Mars Formed Fast in Massive Early Growth Spurt

A photo of Mars from NASA's Viking spacecraft, which launched in 1975.
A photo of Mars from NASA's Viking spacecraft, which launched in 1975. (Image credit: The Viking Project/NASA)

Mars apparently had a massive growth spurt when it was young, mushrooming to about half its present size in less than 2 million years, scientists say.

The rocky planets in our solar system are generally thought to have formed through titanic collisions between massive planetary embryos roughly 600 to 3,000 miles (1,000 to 5,000 kilometers) wide. For Earth, the last of the collisions apparently involved an impact with a Mars-sized protoplanet, and formed the moon 50 million to 150 million years after the birth of the solar system.

But while computer simulations of rocky planet growth work for Earth and Venus, they currently fall short when explaining the small size of Mars. [Infographic: Inside the Planet Mars]

A comparison of the sizes of planets venus (left), Earth and Mars. (Image credit: Lunar and Planetary Institute)

Mars is born

In the new study, scientists found that Mars apparently grew very rapidly, accumulating enough dust from the protoplanetary disk that once surrounded the sun to reach half its present size in only 1.8 million years or less. [Photos of Mars from NASA Rovers]

The planet Mars is the fourth planet from the sun and named after the Roman God of War and is also called the Red Planet.See what makes Mars tick with this infographic looking inside the Red Planet. (Image credit: Karl Tate,

These findings suggest that Mars was a protoplanet that escaped merging with its siblings.

"Mars is an embryo," researcher Nicolas Dauphas, a geochemist at the University of Chicago, told "When we look at that planet, we in fact look at the same material that made the Earth."

To learn more about how the Red Planet grew, scientists analyzed data from rocks blasted off Mars by cosmic impacts that subsequently landed on Earth. These rocks are volcanic in nature, and once were magma from deep within Mars — as such, they are essentially snapshots of how the nucleus of Mars evolved over time.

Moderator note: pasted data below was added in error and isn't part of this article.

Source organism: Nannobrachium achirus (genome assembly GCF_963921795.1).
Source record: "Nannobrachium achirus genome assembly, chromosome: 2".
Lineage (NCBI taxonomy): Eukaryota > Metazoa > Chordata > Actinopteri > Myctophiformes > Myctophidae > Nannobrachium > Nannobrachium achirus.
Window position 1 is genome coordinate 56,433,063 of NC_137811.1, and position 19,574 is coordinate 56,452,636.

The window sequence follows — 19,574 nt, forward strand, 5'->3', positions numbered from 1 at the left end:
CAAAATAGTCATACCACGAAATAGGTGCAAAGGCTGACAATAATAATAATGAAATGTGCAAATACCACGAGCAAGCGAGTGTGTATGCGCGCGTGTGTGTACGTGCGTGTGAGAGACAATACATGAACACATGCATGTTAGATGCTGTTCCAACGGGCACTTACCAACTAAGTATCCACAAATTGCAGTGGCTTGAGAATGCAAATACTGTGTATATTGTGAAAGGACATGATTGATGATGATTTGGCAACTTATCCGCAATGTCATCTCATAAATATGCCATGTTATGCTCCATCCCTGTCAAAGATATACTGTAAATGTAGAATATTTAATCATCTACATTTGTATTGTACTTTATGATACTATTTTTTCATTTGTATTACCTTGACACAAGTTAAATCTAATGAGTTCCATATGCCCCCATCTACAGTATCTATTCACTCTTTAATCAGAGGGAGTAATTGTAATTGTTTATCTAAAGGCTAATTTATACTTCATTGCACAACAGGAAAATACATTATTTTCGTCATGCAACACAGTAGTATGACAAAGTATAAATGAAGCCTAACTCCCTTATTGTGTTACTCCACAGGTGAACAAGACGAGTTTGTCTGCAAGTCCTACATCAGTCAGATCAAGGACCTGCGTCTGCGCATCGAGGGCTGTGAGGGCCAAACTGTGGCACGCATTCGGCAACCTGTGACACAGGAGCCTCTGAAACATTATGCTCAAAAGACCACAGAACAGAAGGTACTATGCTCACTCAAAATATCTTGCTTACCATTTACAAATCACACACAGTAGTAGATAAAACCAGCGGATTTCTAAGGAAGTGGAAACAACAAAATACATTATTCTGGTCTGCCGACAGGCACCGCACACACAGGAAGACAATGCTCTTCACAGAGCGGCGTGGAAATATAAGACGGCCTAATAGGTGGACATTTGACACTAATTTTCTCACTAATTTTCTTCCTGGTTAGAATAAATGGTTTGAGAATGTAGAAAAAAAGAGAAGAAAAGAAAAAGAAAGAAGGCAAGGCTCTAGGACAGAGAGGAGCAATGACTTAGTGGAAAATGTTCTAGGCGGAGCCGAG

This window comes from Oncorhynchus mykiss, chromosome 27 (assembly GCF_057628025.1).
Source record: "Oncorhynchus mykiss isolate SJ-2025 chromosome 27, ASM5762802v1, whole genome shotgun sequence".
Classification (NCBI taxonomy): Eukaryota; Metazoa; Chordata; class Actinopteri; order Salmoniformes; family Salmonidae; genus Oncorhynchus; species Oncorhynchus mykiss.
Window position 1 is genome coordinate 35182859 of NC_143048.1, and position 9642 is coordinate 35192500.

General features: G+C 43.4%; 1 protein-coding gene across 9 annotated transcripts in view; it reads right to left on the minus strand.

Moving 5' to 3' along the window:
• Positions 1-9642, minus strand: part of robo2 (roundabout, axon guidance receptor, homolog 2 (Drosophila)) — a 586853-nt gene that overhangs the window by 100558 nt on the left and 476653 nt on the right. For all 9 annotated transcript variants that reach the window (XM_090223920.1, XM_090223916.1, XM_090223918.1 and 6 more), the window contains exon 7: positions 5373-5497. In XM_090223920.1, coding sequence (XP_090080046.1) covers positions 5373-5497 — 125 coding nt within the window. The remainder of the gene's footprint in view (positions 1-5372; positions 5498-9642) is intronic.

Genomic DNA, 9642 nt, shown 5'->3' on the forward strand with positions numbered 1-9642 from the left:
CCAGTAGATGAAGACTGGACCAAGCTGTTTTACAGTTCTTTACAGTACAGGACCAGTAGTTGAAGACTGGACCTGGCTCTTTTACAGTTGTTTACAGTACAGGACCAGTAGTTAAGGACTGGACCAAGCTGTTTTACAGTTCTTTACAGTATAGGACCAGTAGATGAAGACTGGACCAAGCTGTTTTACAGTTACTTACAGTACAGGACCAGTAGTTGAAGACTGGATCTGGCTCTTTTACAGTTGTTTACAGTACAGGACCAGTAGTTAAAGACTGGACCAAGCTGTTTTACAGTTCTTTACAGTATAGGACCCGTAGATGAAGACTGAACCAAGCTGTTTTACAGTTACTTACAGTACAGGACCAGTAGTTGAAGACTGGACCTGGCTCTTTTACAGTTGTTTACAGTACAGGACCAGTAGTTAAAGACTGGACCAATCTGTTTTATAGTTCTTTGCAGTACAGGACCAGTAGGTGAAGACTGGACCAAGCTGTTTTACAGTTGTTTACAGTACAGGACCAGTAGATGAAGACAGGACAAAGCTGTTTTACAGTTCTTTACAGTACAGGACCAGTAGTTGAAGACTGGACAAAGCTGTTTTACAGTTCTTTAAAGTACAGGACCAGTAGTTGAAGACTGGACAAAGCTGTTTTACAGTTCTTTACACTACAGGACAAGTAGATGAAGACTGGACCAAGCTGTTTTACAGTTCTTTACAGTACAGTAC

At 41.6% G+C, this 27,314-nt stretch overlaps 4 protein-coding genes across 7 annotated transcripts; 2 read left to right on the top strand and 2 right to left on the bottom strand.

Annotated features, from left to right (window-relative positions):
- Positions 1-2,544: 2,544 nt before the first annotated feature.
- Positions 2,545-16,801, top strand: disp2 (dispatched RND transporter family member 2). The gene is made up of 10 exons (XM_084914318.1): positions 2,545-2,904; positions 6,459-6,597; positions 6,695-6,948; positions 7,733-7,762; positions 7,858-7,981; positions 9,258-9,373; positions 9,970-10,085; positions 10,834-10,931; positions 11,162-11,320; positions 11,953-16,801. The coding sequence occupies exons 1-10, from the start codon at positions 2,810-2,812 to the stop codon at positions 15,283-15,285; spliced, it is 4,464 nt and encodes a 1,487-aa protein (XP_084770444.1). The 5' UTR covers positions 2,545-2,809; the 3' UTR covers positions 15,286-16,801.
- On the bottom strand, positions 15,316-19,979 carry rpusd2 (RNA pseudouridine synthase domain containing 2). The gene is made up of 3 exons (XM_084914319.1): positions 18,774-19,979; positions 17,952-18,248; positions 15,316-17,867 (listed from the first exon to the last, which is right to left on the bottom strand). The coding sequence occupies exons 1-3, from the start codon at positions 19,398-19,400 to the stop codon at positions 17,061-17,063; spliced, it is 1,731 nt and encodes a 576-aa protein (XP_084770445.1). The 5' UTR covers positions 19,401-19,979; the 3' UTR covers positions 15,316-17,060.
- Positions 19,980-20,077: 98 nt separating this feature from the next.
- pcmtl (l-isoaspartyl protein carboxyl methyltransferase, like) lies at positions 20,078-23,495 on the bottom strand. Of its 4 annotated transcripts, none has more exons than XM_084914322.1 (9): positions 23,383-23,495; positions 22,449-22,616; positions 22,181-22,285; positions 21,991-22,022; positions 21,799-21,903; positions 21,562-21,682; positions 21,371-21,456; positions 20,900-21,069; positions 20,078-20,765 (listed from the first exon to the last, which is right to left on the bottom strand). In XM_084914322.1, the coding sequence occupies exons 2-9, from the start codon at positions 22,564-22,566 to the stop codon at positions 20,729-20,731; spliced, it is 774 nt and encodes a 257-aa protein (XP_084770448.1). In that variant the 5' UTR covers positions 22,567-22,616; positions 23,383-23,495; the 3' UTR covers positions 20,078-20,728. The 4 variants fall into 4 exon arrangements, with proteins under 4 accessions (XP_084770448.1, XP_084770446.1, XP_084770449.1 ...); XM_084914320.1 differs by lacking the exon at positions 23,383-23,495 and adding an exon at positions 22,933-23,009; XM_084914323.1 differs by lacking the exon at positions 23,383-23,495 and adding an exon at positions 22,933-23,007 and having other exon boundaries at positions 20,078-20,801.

The scientists detailed their findings in the May 26 issue of the journal Nature.

Martian growth spurt

The researchers examined data on specific isotopes within these Martian meteorites. Isotopes of an element all have the same number of protons in their nuclei but differing numbers of neutrons — for instance, carbon-12 has six neutrons, while carbon-13 has seven.

The unstable isotope hafnium-182 naturally decays to form the stable isotope tungsten-182, with about half a given amount of hafnium-182 decaying to tungsten-182 every 8.9 million years. By analyzing the ratios of those isotopes as well as others in the meteorites and in chondrites, the building blocks of all planetary objects, one can pinpoint how old the Martian rocks are.

In previous studies, scientists found large uncertainties in the formation history of Mars because of the unknown composition of its mantle, researchers said. The new study should help change that.

"Now we can shrink those uncertainties to the point where we can do interesting science," Dauphas said in a statement.

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Charles Q. Choi
Contributing Writer

Charles Q. Choi is a contributing writer for and Live Science. He covers all things human origins and astronomy as well as physics, animals and general science topics. Charles has a Master of Arts degree from the University of Missouri-Columbia, School of Journalism and a Bachelor of Arts degree from the University of South Florida. Charles has visited every continent on Earth, drinking rancid yak butter tea in Lhasa, snorkeling with sea lions in the Galapagos and even climbing an iceberg in Antarctica. Visit him at